How I Paid Off My Student Loans
Ever since I was a little girl, I remember learning about personal finance. My parents would share money lessons over the dinner table the same way they’d teach me about history or math.
As new immigrants, my parents had learned about money the hard way. They got into credit card debt in their 20s and spent the next decade clawing their way out. Instead of hiding in shame or denying any problems, they shared their mistakes with me. They taught me why debt was bad and how to avoid it. I watched them celebrate being debt free after years of payments, and I vowed to never be in that position.
When I went to college, I knew I would graduate with student loans. My parents were prepared to chip in, and I received some scholarship money. But that wasn’t enough to cover out-of-state tuition. Still, I wasn’t worried.
Everything I read about student loans said not to borrow more than you’d earn in your first year out of school. I followed those guidelines to a T, and I wasn’t concerned about how I’d pay them back.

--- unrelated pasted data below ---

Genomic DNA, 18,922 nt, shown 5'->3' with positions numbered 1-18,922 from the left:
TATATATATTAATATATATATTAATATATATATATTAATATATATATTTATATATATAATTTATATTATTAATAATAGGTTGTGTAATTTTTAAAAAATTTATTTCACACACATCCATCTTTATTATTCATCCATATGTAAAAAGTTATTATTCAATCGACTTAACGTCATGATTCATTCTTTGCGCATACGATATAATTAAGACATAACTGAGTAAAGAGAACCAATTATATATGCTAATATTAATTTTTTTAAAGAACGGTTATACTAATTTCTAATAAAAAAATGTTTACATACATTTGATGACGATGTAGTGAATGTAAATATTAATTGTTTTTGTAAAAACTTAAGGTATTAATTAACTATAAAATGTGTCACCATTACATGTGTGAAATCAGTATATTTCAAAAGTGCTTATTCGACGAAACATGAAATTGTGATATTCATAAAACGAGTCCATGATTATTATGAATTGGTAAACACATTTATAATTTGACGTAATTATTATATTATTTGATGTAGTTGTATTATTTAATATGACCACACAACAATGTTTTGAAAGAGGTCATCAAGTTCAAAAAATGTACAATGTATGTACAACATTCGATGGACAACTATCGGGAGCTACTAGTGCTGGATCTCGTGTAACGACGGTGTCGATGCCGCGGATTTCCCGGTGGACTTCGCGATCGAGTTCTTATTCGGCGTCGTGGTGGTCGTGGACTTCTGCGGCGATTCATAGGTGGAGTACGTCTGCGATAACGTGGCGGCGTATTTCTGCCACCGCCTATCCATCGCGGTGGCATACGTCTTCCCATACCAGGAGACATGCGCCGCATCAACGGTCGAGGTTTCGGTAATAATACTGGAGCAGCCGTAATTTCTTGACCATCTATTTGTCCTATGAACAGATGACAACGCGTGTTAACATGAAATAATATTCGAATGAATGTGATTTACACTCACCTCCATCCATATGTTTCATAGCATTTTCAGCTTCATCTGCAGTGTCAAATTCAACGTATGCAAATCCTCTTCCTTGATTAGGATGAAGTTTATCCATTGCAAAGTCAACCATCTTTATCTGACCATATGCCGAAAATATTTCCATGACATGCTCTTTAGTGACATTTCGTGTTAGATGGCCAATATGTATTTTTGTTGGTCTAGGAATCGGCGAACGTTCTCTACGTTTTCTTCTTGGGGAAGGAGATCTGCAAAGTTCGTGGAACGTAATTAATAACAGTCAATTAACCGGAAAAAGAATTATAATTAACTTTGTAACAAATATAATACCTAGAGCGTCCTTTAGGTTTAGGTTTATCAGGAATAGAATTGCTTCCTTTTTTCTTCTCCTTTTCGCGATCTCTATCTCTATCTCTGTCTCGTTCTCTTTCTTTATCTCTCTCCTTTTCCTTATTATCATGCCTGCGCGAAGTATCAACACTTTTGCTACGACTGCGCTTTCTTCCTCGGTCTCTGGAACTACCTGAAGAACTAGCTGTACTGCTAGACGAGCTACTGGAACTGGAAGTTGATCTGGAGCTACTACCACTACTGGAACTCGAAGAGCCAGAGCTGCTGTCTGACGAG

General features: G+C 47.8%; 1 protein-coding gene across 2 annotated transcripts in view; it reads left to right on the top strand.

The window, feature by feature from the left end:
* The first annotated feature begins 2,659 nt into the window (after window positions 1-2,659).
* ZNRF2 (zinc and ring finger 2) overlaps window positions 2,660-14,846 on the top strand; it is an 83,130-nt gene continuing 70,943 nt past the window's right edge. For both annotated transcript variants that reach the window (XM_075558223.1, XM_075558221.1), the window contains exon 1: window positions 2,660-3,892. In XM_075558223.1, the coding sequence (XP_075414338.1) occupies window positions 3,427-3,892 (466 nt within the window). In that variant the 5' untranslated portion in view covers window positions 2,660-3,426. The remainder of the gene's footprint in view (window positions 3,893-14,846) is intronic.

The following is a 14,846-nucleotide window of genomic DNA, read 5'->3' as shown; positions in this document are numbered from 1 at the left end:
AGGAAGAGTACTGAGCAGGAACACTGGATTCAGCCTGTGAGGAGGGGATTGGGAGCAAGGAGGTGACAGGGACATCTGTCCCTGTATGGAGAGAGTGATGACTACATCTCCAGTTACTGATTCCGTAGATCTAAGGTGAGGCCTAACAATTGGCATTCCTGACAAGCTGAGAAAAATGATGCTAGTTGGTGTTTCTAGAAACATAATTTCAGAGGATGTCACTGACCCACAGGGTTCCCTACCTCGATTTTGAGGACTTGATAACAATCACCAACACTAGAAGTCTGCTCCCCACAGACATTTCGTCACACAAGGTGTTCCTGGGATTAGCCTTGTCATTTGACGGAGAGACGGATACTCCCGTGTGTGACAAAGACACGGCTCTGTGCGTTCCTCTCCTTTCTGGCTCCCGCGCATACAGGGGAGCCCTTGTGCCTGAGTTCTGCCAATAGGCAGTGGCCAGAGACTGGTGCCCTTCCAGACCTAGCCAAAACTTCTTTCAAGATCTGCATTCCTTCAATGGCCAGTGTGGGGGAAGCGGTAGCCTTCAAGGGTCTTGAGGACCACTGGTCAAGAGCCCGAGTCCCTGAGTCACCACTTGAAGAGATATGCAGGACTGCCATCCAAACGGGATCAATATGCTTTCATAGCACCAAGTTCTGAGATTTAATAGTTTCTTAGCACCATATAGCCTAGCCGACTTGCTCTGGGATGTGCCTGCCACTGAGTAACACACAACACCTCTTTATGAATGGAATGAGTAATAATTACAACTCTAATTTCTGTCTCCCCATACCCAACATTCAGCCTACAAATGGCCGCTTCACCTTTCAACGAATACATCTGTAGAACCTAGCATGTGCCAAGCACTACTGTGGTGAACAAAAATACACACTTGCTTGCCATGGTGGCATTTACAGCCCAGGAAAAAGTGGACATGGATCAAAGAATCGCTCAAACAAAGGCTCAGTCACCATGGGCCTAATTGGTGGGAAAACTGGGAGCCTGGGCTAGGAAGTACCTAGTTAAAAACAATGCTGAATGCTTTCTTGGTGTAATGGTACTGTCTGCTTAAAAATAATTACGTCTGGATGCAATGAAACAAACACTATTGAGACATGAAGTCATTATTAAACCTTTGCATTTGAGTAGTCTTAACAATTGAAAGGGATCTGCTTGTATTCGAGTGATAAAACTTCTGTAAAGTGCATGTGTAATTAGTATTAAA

Four years later, I graduated with a Bachelor’s in Journalism and $24,000 in student loans. Armed with a job as a newspaper reporter, I started the task of paying off my student loans and becoming debt free.
My Debt Free Journey
I had never taken out loans before I signed up for financial aid, so it was a shock to see my first loan payment. Even though I always knew how much debt I’d graduate with, I never really calculated how much I would pay every month and how that would compare to a journalist’s salary.